Daily briefs of the top news stories impacting Christians around the world.
In today's edition:
- Iranian Christian Women Held in Notorious Prison Without Charge
- Sweden Becomes Seventh Country to Approve Same-Sex Marriage
- China: Imprisoned Christians Pleads for Help from Hospital
- India: Watchdog Says 73,000 Enter Prostitution Annually
Iranian Christian Women Held in Notorious Prison without Charge
Christian Post reports that Iranian women continue to hold two Christian women without charge since their March 5 arrest. Security forces accused Marzieh Amirizadeh Esmaeilabad, 30, and Maryam Rustampoor, 27, of "anti-government" activity, though no evidence has been presented even after several interrogations. Farsi Christian News Network (FCNN) reports that the women are practicing Christians, and that their arrest highlights growing religious intolerance towards Christians. In a one-minute daily phone call to her family on March 28, Esmaeilabad said she has an infection and high fever, and believes she is dying. The Iranian court refuses to allow the women out of prison unless they post $400,000 bail. FCNN notes the figure "is designed to make release impossible."
Sweden Becomes Seventh Country to Approve Same-Sex Marriage
BBC reports that Sweden will offer marriage licenses to same-sex couples starting May 1. The new law also enables couples to marry in religious ceremonies, but gives pastors and churches the right to refrain from performing ceremonies. The Lutheran Church, which is the largest denomination in Sweden, reportedly supports the new law, though individual clergy may opt out. Parliament overwhelmingly approved the measure on April 1. "Unfortunately this is not an April Fool's Day joke, this is reality," Yvonne Andersson, member of the Swedish parliament for the Christian Democrats, wrote on the party's Web site following the vote. Sweden is the fifth European country to approve same-sex marriages; Canada and South Africa have also approved them.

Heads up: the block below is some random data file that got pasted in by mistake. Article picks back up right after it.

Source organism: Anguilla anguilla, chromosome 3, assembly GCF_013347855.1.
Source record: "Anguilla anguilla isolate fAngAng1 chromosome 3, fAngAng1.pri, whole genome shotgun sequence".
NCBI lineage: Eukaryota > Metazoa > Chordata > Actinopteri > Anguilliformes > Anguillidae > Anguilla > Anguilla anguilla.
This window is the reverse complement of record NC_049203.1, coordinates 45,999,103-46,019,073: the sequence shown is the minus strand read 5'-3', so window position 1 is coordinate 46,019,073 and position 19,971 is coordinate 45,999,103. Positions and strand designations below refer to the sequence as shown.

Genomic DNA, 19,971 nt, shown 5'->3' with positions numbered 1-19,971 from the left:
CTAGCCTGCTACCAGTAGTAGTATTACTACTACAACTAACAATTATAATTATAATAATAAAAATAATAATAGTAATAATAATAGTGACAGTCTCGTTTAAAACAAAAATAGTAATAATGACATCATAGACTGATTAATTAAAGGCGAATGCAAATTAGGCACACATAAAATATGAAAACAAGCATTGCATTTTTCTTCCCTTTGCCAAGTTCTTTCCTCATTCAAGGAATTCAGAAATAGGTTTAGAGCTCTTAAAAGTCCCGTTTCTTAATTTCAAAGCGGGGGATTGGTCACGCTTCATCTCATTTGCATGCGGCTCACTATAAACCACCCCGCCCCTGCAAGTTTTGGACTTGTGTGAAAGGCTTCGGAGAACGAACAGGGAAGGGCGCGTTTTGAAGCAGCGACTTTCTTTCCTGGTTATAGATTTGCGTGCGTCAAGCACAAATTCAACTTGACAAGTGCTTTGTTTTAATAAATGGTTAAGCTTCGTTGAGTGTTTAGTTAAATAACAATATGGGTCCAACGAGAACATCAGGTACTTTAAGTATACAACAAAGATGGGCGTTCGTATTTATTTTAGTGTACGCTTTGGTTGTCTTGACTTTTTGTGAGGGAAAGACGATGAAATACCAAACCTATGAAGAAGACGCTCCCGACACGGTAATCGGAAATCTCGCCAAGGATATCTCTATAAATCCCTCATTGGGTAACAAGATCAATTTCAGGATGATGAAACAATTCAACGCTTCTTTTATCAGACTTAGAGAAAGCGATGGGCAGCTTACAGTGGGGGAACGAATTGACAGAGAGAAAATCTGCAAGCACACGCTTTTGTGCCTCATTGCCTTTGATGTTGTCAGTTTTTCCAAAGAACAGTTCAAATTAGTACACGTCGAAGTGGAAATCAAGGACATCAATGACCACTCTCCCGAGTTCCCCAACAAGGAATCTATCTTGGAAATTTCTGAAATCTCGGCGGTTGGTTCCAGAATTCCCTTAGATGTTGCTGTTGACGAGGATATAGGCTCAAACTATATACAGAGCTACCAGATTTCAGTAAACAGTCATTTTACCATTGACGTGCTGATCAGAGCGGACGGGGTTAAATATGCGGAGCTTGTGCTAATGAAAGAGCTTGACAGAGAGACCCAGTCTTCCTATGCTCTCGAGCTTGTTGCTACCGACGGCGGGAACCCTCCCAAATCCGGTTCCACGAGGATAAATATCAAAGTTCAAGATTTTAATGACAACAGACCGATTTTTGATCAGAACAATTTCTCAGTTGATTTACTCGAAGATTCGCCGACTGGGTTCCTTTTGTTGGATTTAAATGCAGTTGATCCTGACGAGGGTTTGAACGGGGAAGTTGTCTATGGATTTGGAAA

China: Imprisoned Christians Pleads for Help from Hospital
ASSIST News Service reports that a human rights group is raising concerns for the health and safety of a Christian man who has been imprisoned for more than a year. Alimujiang Yimiti was seen Tuesday morning around 10 a.m. (local time) at Nongsanshi Hospital in Kashgar, China, escorted by police and a prison doctor. "I'm sick. Tell my lawyer to come quickly to see me," he told bystanders. Alimujiang's lawyer met with him last week, which was only the second time anyone has been allowed to see him since his arrest in January 2008. He has already been tried once, when his case was returned to police for lack of evidence in May 2008. ChinaAid sources say the sudden change in his health is suspicious, and that abuse and torture from prison authorities cannot be discounted as local officials are desperate to justify his detention. His case is an increasing source of national embarrassment.
India: Watchdog Says 73,000 Enter Prostitution Annually
Mission News Network reports that of the estimated 900,000 sex workers in India, a full third of those are believe to be children with no escape. Watchdog India Partners says many of those were tricked into leaving neighboring Nepal or Sri Lanka, or another Indian state. Once away from home, India's 3,000 dialects often prevents them from understanding the language around them, decreasing their chances of escape. Kaytie Fielder, a regional representative for India Partners, says social and economic stability go hand in hand for impoverished countries. "The more we can address these issues, the more we can put money into helping these people and start making that shift. When we can protect the vulnerable and empower them, that is going to bring such a shift in our economy."